An Industry Analysis Tip for Startups that I Wish I Knew 10 Years Ago

I wish I could travel back in time and teach my younger self Michael Porter’s five forces. If I had understood this framework back then, I would have made better choices when selecting what startups and business ideas to pursue. The five forces provide an easy way to judge the overall competitiveness of an industry. The stronger the forces, the harder it will be to carve out a sustainable business. For example, knowing the five forces framework now allows me to look at an eCommerce startup and realize that it’s in a super competitive market with little to no barriers to entry, tons of substitute products, and countless firms. No wonder eCommerce is such a tough business!

An intimate understanding of the five forces is not necessary to run a “pulse check” on the viability of a business, only a basic one. Let’s look at all five:

  1. The Threat of New Entrants: How easy is it for a competitor to enter the market? If you are using distribution channels, how easy is it to access these channels? One thing I have learned in the startup game is that “if you build it, they WILL come.” However, the ‘they” are not customers, its competitors. If you can build a product with relative ease and a handful of engineers, other people can too. Once you have some success, competitors will enter the market for their share of the profits. What competitive advantage are you developing to protect yourself?
  2. The Power of Suppliers: If you are using suppliers – how easy is it to switch? Can you substitute inputs to your product easily if needed? If your suppliers have a great deal of power, it will likely affect your profitability as you scale.
  3. The Power of Buyers: How much power do your buyers have? Are there many options in the market? How difficult is it to switch products? If your entering a market where the buyer has many options and a low switching cost, it will be easier for them to squeeze your margins. On the flip side, if the customer switching cost is very high, customers will have less leverage.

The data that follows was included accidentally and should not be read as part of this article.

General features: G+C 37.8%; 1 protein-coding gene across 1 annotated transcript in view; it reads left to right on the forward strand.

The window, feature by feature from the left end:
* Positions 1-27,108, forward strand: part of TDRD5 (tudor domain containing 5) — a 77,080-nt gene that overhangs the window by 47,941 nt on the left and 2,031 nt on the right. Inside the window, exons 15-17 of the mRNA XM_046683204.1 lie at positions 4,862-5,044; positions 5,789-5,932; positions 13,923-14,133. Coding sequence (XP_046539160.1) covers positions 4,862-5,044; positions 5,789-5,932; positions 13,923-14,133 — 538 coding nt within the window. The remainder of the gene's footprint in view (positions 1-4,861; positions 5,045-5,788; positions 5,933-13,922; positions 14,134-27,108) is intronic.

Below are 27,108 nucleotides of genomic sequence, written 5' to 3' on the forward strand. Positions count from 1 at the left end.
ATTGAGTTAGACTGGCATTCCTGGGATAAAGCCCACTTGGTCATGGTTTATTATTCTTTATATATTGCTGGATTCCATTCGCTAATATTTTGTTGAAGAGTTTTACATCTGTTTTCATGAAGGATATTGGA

4. The Threat of Substitution: how many substitute products are available? It’s important to note that people generally underestimate the substitution rate for their products. For example, I was once having a conversation with a VP of sales at one of the leading native advertising companies, and he indicated that they had one competitor, the other main player in the native advertising space. I thought to myself, “that’s not true at all, ANY digital advertising product is a substitute.” It’s easy to shift budget from channel to channel. If substitutes are high, it will make it more challenging to sell your product.
  5. Competitive Rivalry: How easy is it to maintain a competitive advantage through innovation? Are advertising costs high or low? How many firms are in the industry? How responsive are the other firms to changes in the market? It is difficult for a startup to maintain an advantage in an industry with an intense competitive dynamic.

No industry is perfect, but it should be easier to carve out a defensible niche in an industry where the five forces are weaker. Many startups come into an industry with a new disruptive business model, only to find that they are eaten alive by competition two or three years down the road. If you run analysis on your own business and it doesn’t look great, that doesn’t mean that you should pivot away from your model. Instead, think of the analysis as arming you with knowledge. Now you can adjust your strategy to protect against the forces and build a sustainable business. Take a stab at it for your current company, or a company you are eyeing, and see what insights arise.

In my next post on Tuesday, February 25th, I will run through a five forces analysis of my last startup, FameBit.

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